• 9. Expect policy reforms to improve the growth situation ▪ The macroeconomic conditions in India have been very challenging over the last few months. From inflationary pressures to high interest rate environment and slowdown in growth, from sovereign debt problems in the euro zone to the domestic issues, there were a multitude of factors that impacted sentiments negatively ▪ In the midst of decelerating economic growth, policy formation had been difficult on account of persistently high inflation clubbed with dwindling investments. Further, volatility in the foreign exchange market had added to the difficulties of the policy makers ▪ Till now, RBI had taken an anti-inflationary stance through its various monetary policies. However, in monetary policy, there is not much of a room for a further maneuver. Any further increase in interest rates will certainly impact growth and the consequences of a slowdown in growth can be really damaging. Therefore, fiscal consolidation is the only alternative to improve the growth situation ▪ The Union Budget for FY13 is to be presented in the parliament on 16th March. This will be a crucial Budget as it sets the tone for policy stance relating to not just fiscal issues but also monetary policy and economic reforms. Also, it is being announced at a time when the economy is looking for a boost from the government through appropriate policy announcements | 8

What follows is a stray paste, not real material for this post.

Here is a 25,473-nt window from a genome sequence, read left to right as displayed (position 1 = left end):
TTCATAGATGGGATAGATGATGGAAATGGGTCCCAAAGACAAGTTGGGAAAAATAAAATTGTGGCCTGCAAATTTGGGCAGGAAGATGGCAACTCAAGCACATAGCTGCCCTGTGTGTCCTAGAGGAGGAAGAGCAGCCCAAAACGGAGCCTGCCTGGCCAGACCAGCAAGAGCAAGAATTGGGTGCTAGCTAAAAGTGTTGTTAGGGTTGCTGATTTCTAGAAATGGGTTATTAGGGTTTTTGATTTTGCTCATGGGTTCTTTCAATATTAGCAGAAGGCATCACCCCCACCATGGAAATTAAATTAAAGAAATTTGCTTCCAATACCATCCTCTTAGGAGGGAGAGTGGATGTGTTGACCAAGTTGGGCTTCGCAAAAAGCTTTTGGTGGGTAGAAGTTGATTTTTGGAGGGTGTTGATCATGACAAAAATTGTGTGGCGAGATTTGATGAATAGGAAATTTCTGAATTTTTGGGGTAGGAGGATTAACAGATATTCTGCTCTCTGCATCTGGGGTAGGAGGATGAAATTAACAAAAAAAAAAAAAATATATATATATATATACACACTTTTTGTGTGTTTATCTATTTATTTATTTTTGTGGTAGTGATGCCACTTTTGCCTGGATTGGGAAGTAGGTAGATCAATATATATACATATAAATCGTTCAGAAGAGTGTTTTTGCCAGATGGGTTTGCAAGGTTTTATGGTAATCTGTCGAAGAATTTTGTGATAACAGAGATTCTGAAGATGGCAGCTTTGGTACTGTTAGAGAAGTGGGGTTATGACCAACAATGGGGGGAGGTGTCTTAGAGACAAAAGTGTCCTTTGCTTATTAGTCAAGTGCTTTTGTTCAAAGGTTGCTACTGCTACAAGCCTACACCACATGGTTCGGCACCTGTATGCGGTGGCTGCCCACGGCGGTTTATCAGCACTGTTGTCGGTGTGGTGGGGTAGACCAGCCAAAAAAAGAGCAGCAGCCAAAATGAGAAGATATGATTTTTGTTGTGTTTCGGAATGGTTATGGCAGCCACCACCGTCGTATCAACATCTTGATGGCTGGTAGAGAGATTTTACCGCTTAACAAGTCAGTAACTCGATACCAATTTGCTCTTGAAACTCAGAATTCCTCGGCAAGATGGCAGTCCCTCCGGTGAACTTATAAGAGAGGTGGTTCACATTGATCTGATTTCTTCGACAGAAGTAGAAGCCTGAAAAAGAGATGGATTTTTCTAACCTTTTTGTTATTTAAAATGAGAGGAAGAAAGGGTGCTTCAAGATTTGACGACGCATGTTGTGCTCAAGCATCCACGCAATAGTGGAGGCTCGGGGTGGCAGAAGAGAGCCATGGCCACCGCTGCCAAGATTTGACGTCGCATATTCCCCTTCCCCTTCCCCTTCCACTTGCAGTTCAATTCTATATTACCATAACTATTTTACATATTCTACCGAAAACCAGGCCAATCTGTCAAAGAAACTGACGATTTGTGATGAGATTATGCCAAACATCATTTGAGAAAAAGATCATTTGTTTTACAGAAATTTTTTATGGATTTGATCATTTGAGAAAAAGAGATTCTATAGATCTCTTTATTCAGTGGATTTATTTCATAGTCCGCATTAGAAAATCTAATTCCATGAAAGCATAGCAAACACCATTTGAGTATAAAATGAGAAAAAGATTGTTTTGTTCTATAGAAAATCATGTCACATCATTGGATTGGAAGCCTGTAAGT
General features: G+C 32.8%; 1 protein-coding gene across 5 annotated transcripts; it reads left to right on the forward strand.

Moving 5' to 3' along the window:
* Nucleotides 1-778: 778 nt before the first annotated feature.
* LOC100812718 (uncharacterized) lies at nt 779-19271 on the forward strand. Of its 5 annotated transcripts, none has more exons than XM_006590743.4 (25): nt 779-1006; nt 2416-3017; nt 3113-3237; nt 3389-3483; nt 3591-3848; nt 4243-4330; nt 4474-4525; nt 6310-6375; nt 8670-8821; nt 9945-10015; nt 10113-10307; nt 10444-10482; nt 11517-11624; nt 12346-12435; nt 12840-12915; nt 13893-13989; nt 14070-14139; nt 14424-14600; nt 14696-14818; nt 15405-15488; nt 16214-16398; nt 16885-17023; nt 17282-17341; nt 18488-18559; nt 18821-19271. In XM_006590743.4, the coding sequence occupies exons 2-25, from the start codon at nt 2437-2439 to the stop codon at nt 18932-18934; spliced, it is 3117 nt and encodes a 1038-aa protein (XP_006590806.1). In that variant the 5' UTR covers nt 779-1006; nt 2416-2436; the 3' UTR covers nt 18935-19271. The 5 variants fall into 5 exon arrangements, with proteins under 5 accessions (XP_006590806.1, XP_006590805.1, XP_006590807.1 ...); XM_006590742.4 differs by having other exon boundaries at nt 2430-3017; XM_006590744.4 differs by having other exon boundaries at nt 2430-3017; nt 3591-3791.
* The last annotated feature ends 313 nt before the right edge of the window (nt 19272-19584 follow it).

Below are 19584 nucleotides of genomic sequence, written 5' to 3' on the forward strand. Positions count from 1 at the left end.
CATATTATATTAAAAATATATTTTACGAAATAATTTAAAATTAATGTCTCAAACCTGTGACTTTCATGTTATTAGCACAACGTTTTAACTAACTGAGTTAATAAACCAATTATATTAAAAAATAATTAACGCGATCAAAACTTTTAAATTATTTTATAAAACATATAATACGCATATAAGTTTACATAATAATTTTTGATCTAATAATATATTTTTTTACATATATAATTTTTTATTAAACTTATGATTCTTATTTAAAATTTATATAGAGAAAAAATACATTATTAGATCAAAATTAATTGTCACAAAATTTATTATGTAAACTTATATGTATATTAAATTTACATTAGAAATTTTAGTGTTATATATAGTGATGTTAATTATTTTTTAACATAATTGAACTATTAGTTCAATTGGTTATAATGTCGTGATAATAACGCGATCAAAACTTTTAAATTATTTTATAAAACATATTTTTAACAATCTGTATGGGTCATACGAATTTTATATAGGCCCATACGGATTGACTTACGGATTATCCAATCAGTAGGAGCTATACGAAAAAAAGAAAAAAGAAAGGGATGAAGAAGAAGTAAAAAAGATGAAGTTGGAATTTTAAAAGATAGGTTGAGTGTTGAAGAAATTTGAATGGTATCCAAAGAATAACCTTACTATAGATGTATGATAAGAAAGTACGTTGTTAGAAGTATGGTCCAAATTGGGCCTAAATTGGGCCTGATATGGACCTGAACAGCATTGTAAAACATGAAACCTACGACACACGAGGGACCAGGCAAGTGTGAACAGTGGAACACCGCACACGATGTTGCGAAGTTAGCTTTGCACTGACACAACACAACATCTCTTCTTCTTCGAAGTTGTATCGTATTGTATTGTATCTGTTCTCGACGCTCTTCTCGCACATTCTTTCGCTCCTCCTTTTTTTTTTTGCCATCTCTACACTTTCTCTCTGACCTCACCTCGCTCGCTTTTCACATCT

• 10. Fiscal Consolidation to revive the growth momentum ▪ We believe the current macro economic backdrop warrants a reduction in fiscal deficit partly by cutting expenditure and partly by increasing tax rates. We expect a focus on balance between fiscal consolidation and public spending. The government must consider steps that strengthen confidence and encourage a faster recovery in growth ▪ Two major structural reforms to overhaul the direct and indirect tax system are on the agenda, a new direct tax code (DTC) and a uniform goods and service tax (GST). Though these tax reform measures are unlikely to be implemented in the FY13 budget, the FM might introduce some changes in the tax structure so that the move to the new system is staggered and non-disruptive ▪ The government can also initiate some long pending reforms such as allowing FDI in multi brand retail. This may however, require government’s conviction to move ahead with reforms, post assembly elections. ▪ Re-sale of 2G spectrum through auctions may also come in. ▪ The Budget may also help devise some serious strategy on selling PSU stocks that takes into account varying market conditions to raise sufficient revenue from divestment ▪ On the expenditure side, support to the five year plan will have to be kept to the bare minimum. This again has to be done without hurting infrastructure investments | 9